Winterberry holly (Ilex verticillata), medium shade to full sun
Zones 4 to 6:      Garden Glow dogwood (Cornus hessei 'Garden Glow'), medium to heavy shade
Zones 4 to 7:      Lace shrub (Stephanandra incisa), light to medium shade
                         Nannyberry  (Virburnum lentago), light to medium shade
                         Snowberry (Symphoricarpos albus), light to medium shade
                         Taunton Yew (Taxus x media 'Tauntonii'), medium to heavy shade
Zones 4 to 8:      Bush honeysuckle (Diervilla sessifolia), light shade
                         Chokeberry (Aronia melanocarpa), medium to full sun
                         Fragrant sumac (Rhus aromatica), light shade to full sun
                         Green Velvet boxwood (Buxus 'Green Velvet'), light shade
                         Japanese barberry (Berberis thunbergii), heavy shade to full sun
                         Jetbead (Rhodotypos scandens), medium shade to full sun
                         Tiger Eye sumac (Rhus typhina 'Bailtiger'), light to medium shade
Zones 4 to 9:      False cypress (Chamaecyparis spp.), light to medium shade
                         Honeysuckle (Lonicera), medium shade to full sun
                         Mountain laurel (Kalmia latifolia), light to dense shade
                         Rhododendron (Rhododendron), light to medium shade
                         Weeping forsythia (Forsythia suspensa), light shade to full sun
                         Witch alder (Fothergilla gardenii x major), light to medium shade
Zones 5 to 9:      Oregon grape (Mahonia aquifolium), medium shade
                         Witch hazel (Hamamelis), light shade
Zones 6 to 9:      Chinese privet (Ligustrum), medium shade to full sun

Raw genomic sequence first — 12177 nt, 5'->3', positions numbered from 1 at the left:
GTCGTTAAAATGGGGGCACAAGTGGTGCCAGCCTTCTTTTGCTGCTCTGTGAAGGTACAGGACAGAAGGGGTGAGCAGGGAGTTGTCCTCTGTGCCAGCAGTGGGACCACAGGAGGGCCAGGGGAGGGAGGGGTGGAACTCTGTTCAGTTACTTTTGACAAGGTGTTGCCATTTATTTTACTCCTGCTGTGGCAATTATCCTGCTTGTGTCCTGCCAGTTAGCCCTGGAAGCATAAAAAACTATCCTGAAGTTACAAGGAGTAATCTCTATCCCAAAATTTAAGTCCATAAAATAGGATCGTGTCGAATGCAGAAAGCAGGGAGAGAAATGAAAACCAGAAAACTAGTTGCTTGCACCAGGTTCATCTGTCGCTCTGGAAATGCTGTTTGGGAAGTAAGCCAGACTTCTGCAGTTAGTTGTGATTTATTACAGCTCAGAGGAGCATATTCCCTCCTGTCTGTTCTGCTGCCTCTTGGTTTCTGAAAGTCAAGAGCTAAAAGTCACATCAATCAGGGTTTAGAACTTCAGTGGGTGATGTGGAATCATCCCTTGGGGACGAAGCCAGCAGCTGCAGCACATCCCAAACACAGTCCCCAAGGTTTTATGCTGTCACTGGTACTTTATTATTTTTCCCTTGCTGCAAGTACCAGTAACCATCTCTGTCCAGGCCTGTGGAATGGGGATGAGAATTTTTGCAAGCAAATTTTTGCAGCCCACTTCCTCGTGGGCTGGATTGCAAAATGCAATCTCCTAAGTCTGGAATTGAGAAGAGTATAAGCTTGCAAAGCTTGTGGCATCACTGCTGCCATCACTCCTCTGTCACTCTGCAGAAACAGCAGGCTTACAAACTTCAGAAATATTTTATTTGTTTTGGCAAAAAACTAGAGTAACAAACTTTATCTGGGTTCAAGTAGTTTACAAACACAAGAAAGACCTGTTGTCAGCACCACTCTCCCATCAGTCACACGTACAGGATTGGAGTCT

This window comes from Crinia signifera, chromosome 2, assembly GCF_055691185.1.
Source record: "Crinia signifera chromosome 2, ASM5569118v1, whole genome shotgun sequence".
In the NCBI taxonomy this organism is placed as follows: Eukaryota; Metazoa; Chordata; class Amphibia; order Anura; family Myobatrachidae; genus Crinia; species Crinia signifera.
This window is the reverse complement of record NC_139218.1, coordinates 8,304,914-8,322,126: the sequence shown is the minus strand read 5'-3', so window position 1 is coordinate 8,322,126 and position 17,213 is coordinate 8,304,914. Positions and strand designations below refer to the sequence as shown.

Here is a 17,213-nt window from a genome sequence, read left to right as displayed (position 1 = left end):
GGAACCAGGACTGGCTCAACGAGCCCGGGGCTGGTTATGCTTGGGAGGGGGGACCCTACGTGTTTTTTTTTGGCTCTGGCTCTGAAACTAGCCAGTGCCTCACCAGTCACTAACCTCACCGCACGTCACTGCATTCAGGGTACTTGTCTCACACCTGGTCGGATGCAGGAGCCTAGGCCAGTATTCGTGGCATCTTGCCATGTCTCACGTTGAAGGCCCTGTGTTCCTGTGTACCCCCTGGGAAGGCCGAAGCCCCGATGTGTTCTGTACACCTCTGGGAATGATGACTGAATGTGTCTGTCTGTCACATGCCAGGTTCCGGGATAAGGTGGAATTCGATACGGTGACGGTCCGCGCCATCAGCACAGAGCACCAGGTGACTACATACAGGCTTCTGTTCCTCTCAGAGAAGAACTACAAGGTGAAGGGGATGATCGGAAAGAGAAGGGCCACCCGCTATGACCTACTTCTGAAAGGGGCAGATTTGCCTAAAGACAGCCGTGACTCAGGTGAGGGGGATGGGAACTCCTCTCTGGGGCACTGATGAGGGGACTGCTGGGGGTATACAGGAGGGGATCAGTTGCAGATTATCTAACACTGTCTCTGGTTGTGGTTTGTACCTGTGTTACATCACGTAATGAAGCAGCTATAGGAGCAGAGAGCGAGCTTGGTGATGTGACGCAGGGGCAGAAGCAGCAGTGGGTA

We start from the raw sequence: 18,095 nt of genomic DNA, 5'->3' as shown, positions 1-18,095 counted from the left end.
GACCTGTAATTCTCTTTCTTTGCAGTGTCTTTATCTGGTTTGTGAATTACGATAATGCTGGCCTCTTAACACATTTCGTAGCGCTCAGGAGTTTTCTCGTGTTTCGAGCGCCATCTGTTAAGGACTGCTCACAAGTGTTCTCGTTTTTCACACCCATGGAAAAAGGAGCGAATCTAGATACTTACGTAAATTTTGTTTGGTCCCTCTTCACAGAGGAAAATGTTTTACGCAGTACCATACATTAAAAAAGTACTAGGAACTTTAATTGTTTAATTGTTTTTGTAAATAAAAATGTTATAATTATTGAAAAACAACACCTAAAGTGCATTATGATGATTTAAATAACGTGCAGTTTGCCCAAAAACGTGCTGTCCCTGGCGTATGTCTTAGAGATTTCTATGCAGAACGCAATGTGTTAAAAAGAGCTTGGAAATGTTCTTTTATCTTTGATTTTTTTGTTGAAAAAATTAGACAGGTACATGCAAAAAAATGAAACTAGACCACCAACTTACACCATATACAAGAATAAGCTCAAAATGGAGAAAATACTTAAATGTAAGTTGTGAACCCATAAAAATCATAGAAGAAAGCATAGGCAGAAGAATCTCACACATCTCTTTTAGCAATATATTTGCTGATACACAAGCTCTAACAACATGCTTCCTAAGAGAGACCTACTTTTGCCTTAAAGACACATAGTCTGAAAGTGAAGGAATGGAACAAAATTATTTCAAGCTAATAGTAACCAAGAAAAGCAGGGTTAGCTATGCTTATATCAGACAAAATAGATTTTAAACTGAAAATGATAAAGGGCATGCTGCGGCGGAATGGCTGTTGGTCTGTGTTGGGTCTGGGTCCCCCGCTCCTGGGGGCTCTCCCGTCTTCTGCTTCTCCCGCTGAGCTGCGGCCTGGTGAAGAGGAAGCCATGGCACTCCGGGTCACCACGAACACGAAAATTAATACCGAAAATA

Salal/Oregon Wintergreen (Gaultheria shallon), light to dense shade
                         Winged euonymus (Euonymus alatus), light shade to full sun
Zones 8 to 10:    Japanese pittosporum (Pittosporum tobira), medium shade to full sun
Ohio State University Extension Bulletin, "Deciduous Shrubs for Ohio"
University of Illinois Extension Bulletin, "Shade: Shrubs"
This Old House, Trees & Shrubs, "15 Foolproof Shrubs" by Lynn Ocone
Dave's Garden Plant Files
The Garden Helper, "Trees and Shrubs Which Grow in the Shade"
Cornell Cooperative Extension, Nassau County, "List of Dwarf Shrubs and Low-growing Plants Suitable for Foundation Plantings"

  About Toni Leland  
Toni LelandToni Leland has been writing for over 20 years. As a spokesman for the Ohio State University Master Gardener program, she has written a biweekly newspaper column and is the editor of the Muskingum County MG newsletter, Connections; she currently writes for GRIT, Over the Back Fence, and Country Living magazines. She has been a gardener all her life, working soil all over the world. In her day job, she scripts and produces educational DVDs about caring for Miniature Horses, writes and edits books about them, and has published five novels.